The Film Portrait Collages speak strongly to the essential idea in photography of ‘the cut,’ and Stezaker has cited the influence of French writer Roland Barthes’s discussion of the cut as a space of both loss and desire. In both Marriage (Film Portrait Collage) XXXII (2007) and Marriage (Film Portrait Collage) LXI (2010), Stezaker has combined one half of a man’s face and one half of a woman’s to create one new, double-gendered face that, surprisingly, fits, but not without unease. Related is the coupling found in the Pair series. The same postcard technique used in the Mask series is also used in Pair I and Pair IV (both 2007), where one postcard is placed over a double-portrait of a couple in a similar forced visual marriage between the two; through one image, two people are effectively forever connected as one.
Perhaps most jarring, at least in a physical sense, are the series of doubles – either double ground or double sky images. Lost Tracks II (1992), a double-ground image of two different train tracks, one flipped upside-down on top of the other, has the effect of a sort of purgatorial space, according to the artist, and one with no stillness (a word he uses often). In contrast, the images of two different skylines, like The Bridge XXXIII (2008) are, according to Stezaker, “dream space for me, almost agoraphobic feeling of being exposed.”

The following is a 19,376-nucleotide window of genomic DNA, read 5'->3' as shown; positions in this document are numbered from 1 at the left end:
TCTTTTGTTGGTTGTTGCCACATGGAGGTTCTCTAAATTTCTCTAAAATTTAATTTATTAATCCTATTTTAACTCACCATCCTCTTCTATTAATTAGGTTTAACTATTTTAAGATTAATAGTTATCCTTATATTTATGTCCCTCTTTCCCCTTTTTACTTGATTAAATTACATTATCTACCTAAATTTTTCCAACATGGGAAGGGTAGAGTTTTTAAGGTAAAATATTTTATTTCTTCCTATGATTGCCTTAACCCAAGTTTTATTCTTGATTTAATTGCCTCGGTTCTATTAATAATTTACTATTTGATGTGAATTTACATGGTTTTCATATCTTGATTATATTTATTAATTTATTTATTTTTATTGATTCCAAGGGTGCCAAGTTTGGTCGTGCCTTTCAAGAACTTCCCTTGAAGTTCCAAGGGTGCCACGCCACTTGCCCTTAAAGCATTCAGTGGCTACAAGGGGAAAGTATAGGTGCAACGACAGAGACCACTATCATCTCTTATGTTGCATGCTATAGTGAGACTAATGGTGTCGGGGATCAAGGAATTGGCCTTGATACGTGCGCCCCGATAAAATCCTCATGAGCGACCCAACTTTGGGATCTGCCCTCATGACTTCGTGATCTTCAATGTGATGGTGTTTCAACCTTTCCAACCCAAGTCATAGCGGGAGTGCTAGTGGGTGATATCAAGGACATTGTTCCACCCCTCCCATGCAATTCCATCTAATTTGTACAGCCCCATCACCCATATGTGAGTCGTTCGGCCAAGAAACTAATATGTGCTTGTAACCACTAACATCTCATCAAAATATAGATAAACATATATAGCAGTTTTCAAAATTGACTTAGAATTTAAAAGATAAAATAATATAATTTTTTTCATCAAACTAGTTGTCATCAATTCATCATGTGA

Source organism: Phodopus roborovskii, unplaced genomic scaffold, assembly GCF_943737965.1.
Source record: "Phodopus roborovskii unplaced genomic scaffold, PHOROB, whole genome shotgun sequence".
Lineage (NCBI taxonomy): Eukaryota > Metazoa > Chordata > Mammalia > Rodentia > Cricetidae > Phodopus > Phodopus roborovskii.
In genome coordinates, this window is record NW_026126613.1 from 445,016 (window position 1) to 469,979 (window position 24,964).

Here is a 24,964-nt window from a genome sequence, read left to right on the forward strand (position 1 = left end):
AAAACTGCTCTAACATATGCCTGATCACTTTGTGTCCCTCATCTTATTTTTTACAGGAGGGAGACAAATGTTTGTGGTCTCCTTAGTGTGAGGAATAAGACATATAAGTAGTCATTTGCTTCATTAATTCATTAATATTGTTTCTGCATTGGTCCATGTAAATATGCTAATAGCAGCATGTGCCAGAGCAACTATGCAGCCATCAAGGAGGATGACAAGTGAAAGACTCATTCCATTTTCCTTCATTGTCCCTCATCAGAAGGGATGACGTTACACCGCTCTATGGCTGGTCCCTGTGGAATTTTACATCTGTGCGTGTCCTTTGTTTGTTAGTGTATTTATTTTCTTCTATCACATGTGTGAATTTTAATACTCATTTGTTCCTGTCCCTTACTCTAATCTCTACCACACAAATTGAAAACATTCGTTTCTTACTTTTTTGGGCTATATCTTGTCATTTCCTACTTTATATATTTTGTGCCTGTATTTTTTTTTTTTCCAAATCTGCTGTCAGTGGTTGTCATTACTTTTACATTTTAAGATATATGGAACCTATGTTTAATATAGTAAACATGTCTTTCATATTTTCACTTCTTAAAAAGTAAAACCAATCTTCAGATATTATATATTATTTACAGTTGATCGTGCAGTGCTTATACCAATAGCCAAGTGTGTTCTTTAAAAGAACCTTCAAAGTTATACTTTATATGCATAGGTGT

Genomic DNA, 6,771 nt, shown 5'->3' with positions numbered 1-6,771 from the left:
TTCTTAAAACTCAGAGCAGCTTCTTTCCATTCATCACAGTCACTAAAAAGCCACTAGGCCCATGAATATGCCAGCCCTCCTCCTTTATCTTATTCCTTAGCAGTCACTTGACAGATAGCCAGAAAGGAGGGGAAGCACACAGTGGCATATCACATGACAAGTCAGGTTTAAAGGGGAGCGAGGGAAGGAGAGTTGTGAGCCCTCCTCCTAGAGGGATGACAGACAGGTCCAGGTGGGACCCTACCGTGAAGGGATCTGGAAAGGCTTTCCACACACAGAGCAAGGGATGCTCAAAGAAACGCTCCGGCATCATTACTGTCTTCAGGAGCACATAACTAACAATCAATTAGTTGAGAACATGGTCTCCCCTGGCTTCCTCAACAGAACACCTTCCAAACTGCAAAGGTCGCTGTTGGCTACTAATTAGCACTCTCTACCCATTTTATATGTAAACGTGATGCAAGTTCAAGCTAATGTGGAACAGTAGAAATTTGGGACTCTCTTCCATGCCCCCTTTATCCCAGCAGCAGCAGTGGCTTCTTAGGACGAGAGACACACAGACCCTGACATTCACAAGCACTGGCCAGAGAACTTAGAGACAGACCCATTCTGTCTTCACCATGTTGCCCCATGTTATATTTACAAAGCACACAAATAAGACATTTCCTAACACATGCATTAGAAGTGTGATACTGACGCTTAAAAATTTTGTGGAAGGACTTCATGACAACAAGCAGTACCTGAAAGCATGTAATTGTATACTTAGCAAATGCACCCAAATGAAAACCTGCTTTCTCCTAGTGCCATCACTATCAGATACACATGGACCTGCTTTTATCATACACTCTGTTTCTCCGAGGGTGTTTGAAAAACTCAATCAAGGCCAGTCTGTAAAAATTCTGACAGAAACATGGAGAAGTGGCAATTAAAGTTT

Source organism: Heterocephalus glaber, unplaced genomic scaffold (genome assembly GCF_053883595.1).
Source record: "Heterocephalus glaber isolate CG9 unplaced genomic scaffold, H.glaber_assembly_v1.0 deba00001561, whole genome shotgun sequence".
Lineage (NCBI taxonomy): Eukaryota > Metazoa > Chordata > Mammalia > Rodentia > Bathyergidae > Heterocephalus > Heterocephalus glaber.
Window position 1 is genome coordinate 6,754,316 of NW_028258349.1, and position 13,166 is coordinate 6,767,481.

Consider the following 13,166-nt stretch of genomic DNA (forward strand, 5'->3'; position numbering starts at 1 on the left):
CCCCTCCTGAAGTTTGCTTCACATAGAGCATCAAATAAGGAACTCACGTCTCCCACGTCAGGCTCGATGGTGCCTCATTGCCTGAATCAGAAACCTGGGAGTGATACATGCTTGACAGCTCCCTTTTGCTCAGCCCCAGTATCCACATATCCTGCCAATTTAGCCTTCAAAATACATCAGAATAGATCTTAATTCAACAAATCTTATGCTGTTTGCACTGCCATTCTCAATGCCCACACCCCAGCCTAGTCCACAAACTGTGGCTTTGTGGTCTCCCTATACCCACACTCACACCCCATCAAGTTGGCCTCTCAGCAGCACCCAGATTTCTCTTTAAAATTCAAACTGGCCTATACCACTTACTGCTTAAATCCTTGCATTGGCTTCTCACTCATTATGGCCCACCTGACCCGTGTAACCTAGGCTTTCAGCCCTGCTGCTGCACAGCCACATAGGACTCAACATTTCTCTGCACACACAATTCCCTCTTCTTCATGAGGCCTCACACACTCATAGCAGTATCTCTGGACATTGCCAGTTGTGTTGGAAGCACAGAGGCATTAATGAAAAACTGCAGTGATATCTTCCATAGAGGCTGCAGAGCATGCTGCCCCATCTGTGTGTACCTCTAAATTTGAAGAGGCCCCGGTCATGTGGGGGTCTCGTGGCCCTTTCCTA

In a panel discussion with the artist (the source for the above quotations), Assistant Curator of the Kemper Art Museum, Karen Butler, and writer and Assistant Professor of Art History at the School of the Art Institute of Chicago, Michael Newman, Newman began by noting that Stezaker treats the image as something to be read and decoded. Stezaker wholeheartedly agreed and said that it was when he turned away from the prevalent text-based conceptual and photographic work in the 1960s and 70s to just the image itself, that his career and sense of himself as an artist really took off. Stezaker repeatedly referred to the primacy of the image itself, and to how, when it is even slightly manipulated through collage, it maintains that elemental factor that keeps viewers coming back again and again: ambiguity. If captioned photography (which he called “annihilation of the image”) flattens meaning, then Stezaker’s early artistic move to embrace ambiguity allows exploration with fascination, which he called the most intense relationship one can have with an image. Stezaker spoke of this ‘aha’ moment, where he had an image and thought, “‘Is that it?’ and decided, ‘Yes! It is!’” He found that by abandoning text and taking up collage (a term he strongly prefers over appropriation), “incredible complexities began to emerge” which before had been limited by the filter of text.